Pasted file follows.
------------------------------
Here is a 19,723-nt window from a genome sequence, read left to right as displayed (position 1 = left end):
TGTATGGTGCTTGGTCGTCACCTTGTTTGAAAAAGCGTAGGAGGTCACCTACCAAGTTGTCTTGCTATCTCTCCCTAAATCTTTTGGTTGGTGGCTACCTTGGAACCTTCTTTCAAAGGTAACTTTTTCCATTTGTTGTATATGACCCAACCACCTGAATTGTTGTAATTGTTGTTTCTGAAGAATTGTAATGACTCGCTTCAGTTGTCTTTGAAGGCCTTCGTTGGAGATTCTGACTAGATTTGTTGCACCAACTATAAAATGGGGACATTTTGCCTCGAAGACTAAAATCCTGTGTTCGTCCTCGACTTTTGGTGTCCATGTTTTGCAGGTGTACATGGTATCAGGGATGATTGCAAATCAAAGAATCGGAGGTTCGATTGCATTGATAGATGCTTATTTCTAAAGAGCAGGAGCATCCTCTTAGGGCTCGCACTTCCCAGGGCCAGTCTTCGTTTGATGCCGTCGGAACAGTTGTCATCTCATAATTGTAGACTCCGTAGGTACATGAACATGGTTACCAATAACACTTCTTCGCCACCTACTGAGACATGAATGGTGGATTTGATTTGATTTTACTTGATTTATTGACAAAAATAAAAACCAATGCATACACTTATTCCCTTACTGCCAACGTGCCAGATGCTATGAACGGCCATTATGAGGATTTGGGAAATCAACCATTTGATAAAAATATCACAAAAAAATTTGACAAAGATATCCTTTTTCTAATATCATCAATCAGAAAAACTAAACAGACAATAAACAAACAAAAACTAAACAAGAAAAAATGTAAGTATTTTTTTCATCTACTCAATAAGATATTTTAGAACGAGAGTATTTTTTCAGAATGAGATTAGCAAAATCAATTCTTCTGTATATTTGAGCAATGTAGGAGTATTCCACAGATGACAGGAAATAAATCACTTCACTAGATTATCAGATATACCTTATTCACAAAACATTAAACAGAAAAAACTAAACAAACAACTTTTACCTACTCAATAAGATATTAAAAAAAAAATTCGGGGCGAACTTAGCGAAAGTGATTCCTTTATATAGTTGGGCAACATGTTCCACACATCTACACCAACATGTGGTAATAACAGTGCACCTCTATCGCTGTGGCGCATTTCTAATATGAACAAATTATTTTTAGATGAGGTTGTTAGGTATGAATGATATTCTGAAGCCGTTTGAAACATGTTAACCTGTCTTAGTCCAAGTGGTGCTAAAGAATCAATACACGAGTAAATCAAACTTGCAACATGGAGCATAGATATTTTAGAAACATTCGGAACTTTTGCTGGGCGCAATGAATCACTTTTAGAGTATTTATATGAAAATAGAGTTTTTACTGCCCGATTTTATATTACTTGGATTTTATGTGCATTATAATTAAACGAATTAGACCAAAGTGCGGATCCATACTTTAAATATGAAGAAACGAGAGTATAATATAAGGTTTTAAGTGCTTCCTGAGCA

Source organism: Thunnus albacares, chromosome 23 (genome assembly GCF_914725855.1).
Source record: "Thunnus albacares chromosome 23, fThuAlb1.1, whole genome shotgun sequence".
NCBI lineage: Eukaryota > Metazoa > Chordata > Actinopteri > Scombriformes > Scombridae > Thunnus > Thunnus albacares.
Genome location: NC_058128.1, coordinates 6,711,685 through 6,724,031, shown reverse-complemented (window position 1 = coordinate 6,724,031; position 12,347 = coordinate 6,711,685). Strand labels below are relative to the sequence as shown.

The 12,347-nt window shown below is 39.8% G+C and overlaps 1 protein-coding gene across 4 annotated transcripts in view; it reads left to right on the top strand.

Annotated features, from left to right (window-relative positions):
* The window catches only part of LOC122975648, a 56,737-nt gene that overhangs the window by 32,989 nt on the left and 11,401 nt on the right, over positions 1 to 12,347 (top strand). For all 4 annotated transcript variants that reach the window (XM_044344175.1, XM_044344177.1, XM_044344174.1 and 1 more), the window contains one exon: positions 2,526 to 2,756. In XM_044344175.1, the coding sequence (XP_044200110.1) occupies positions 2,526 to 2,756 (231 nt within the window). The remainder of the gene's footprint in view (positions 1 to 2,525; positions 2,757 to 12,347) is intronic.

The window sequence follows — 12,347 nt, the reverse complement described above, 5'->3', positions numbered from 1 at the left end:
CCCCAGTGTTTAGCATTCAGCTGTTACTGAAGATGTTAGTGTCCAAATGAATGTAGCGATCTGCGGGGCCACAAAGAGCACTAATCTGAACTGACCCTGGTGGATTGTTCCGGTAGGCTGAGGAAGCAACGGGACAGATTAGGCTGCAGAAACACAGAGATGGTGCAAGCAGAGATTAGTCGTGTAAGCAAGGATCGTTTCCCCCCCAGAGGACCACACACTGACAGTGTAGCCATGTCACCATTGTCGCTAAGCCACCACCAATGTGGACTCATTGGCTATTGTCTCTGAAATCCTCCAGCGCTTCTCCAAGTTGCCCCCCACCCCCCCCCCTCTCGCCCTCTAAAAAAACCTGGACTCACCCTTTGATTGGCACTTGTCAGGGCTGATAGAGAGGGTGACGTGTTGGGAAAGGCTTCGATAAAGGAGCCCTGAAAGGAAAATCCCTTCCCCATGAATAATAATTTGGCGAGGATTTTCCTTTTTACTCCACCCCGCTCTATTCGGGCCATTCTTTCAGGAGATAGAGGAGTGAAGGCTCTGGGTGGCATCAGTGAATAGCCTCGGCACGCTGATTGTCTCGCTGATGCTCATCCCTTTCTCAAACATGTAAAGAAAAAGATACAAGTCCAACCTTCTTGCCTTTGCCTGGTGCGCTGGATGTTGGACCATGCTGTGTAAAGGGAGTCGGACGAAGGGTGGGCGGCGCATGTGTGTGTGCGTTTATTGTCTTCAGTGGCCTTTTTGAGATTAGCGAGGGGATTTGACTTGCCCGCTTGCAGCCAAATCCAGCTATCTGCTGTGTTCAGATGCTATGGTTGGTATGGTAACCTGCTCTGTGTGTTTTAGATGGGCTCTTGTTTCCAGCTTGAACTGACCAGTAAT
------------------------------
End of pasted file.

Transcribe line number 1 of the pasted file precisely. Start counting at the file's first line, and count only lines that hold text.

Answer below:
Here is a 19,723-nt window from a genome sequence, read left to right as displayed (position 1 = left end):